The SCORED and SOLOIST-WHF trials of the dual sodium–glucose cotransporter 1/2 (SGLT1/2) inhibitor sotagliflozin were both presented at the virtual American Heart Association Scientific Sessions and published simultaneously in the New England Journal of Medicine in November 2020.
SCORED aimed to assess the efficacy and safety of sotagliflozin in preventing cardiovascular (CV) events in people living with type 2 diabetes and chronic kidney disease (CKD), with or without albuminuria, the latter of which has not been investigated previously. SOLOIST-WHF aimed to assess the safety and efficacy of sotagliflozin initiated soon after an episode of decompensated heart failure (HF) in people living with type 2 diabetes. The benefits, or indeed harms, of using SGLT2 inhibitors upstream for decompensated HF have yet to be elucidated and remain hotly debated.
Unfortunately, both studies were prematurely stopped after Sanofi withdrew funding during the ongoing COVID-19 pandemic. Notably, in March 2019 the US Food and Drug Administration ruled against approving sotagliflozin alongside insulin for the treatment of type 1 diabetes, whereas the drug has been licensed for use in this group in Europe for some time now, although it was never launched in the UK.
This early closure of the trial and the lower than planned number of events led to revised trial protocols and endpoints to compensate for the resultant reduction in power. In SCORED, the primary endpoint was originally a composite of major adverse cardiovascular events (MACE) and first occurrence of CV death or hospitalisation for heart failure. This was changed to the total number of deaths from CV causes, hospitalisations for HF and urgent visits for HF. In SOLOIST-WHF, the primary endpoint was changed from the first occurrence of either CV death or hospitalisation for HF to the total number of deaths from CV causes and hospitalisations and urgent visits for HF (first and subsequent). Notably, due to loss of funding, not all trial clinical events were adjudicated (i.e. independently and blindly reviewed), which does bring into question the reliability of the outcomes data and subsequent interpretation.
Changing protocols during a trial is not unusual; for example, DECLARE-TIMI 58 (the dapagliflozin CV outcomes trial) amended its protocol in response to the compelling results of EMPA-REG OUTCOME to include co-primary endpoints of MACE and CV death or hospitalisation for HF; however, in that trial all clinical events were independently adjudicated.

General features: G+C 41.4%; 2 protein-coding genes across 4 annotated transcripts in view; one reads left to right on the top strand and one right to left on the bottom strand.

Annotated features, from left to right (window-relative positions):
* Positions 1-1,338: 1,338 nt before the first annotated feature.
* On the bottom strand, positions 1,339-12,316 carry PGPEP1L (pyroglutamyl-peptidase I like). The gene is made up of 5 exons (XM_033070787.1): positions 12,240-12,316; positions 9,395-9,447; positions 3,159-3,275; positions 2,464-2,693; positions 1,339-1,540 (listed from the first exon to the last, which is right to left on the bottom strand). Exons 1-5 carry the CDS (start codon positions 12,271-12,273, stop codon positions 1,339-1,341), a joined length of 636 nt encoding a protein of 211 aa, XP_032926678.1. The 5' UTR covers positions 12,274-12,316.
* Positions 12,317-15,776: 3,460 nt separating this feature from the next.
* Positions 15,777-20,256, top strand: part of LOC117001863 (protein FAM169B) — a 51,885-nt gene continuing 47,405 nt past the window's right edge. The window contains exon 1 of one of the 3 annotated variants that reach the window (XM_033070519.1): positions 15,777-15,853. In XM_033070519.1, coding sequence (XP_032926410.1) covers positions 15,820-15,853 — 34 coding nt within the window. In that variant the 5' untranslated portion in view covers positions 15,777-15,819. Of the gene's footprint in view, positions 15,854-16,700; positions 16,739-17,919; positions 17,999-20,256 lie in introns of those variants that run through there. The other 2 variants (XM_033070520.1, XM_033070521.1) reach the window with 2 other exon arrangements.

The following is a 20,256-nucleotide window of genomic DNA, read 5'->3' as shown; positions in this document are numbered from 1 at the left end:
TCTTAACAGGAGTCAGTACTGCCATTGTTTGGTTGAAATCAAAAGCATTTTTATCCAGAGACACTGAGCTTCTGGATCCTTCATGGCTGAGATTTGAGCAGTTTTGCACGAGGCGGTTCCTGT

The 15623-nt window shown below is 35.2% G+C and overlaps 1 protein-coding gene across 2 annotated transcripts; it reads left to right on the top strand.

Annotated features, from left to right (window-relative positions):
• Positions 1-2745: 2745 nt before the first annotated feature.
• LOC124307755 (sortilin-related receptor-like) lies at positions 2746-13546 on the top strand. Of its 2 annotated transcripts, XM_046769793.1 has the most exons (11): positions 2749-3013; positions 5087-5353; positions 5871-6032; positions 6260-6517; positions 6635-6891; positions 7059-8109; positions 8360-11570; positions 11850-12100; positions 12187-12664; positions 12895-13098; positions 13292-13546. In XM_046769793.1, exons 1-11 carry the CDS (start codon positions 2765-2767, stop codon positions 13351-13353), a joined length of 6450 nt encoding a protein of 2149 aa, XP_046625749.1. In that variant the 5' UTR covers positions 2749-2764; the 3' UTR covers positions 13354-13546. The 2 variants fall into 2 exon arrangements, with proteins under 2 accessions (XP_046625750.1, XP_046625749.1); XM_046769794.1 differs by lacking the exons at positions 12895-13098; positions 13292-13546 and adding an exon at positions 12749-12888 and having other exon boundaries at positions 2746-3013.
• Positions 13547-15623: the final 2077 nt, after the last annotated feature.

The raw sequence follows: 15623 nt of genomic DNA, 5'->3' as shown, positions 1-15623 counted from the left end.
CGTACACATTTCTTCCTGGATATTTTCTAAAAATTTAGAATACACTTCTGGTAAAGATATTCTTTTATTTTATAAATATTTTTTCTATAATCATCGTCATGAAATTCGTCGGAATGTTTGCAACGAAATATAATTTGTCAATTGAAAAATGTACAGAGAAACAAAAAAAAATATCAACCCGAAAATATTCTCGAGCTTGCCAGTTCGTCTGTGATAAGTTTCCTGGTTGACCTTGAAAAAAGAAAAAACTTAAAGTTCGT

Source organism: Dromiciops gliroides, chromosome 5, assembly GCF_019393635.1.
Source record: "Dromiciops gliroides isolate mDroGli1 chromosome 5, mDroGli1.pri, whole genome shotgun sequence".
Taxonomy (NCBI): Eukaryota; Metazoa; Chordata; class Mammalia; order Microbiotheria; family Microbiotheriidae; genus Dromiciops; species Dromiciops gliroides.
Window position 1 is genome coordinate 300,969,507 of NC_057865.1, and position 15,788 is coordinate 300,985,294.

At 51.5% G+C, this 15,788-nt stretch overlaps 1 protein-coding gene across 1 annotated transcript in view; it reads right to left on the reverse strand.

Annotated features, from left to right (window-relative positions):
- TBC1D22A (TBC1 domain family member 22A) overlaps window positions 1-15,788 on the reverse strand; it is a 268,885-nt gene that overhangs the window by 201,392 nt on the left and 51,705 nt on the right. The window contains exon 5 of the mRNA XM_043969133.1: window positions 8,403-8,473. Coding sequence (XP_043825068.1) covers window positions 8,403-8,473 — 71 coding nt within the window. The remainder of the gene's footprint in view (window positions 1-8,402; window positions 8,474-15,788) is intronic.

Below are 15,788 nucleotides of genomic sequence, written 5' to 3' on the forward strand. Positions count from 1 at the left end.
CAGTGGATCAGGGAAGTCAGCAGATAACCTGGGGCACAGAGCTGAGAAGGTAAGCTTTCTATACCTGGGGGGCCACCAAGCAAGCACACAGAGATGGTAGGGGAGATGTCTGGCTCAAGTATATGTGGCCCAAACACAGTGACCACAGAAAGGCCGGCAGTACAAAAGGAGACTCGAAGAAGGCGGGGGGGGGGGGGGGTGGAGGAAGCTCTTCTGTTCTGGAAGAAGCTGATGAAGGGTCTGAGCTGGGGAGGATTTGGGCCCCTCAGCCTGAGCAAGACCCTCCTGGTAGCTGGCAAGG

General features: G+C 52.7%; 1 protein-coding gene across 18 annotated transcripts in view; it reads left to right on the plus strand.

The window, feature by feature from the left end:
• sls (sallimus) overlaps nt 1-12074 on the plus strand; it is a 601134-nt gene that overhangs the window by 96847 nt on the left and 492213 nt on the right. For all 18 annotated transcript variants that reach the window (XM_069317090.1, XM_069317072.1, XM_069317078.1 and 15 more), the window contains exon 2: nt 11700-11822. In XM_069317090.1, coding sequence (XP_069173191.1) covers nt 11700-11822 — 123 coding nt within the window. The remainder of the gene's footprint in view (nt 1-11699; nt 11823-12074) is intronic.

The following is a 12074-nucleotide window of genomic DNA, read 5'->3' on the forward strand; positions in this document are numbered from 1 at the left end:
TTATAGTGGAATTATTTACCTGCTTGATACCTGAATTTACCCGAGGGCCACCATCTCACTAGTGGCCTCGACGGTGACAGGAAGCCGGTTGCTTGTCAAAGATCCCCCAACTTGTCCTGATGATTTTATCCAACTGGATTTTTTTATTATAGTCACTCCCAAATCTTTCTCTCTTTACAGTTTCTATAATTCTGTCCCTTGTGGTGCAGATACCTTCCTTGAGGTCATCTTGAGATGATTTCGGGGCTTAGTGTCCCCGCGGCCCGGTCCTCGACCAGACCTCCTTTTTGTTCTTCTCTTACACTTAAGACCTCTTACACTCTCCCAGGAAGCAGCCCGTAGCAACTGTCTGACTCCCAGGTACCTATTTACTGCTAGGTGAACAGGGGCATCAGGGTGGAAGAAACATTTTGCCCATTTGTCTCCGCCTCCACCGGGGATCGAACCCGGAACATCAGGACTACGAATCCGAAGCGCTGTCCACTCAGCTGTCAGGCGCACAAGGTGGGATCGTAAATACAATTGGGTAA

The SCORED trial demonstrated a lower risk of the composite primary endpoint with sotagliflozin compared to placebo. The relative risk reduction was 26%, but there was no significant difference in CV mortality. Notably, SCORED recruited individuals across the full range of albuminuria (approximately one third had an albumin:creatinine ratio [ACR] <30 mg/mmol, one third 30–300 mg/mmol and one third ≥300 mg/mmol) yet it still demonstrated benefits. However, the revised secondary renal-specific endpoint was not significantly reduced. In terms of harms, diarrhoea, mycotic genital infections (a nearly threefold increased risk), volume depletion and diabetic ketoacidosis (around double the risk) were all more common with sotagliflozin than with placebo. There was no imbalance in lower limb amputations observed. The fact that sotagliflozin is also an inhibitor of SGLT1 may account for the imbalance seen with diarrhoea adverse events, as the SGLT1 protein is found largely in the gut. The SOLOIST-WHF trial demonstrated that sotagliflozin initiated before or within 3 days of hospital discharge resulted in significantly lower numbers of deaths from CV causes and hospitalisations and urgent visits for HF in people living with type 2 diabetes and recent worsening HF. The relative risk reduction was 33% and driven by a reduction in hospitalisation and urgent visits for HF. Benefits were observed early, within 4 weeks of randomisation, which is consistent with other SGLT2 inhibitor HF studies such as DAPA-HF (albeit in stable HF). The results of the EMPULSE trial of empagliflozin should add to this evidence base on the use of SGLT2 inhibitors in acute HF. Notably, benefits were evident both in people with preserved ejection fraction and in those with reduced ejection fraction. This is the first observed benefit of SGLT2 inhibitors in people with type 2 diabetes and HF with preserved ejection fraction (HFpEF), although in view of the small number of participants with HFpEF recruited (n=127 with ejection fraction >50%), as well as the early termination of the trial, this result should be considered as hypothesis-generating only. We await the results of DELIVER (dapagliflozin) and EMPEROR-Preserved (empagliflozin) to assess the benefits of SGLT2 inhibitors in HFpEF more robustly.
SCORED and SOLOIST-WHF were clearly limited by their unexpected loss of funding but, nevertheless, both studies raise some very interesting questions about the benefits of SGLT2 inhibitors in people with type 2 diabetes and CKD without albuminuria and also in the context of decompensated HF.
Click here to read the SCORED analysis in full.
Click here to read the SOLOIST-WHF analysis in full.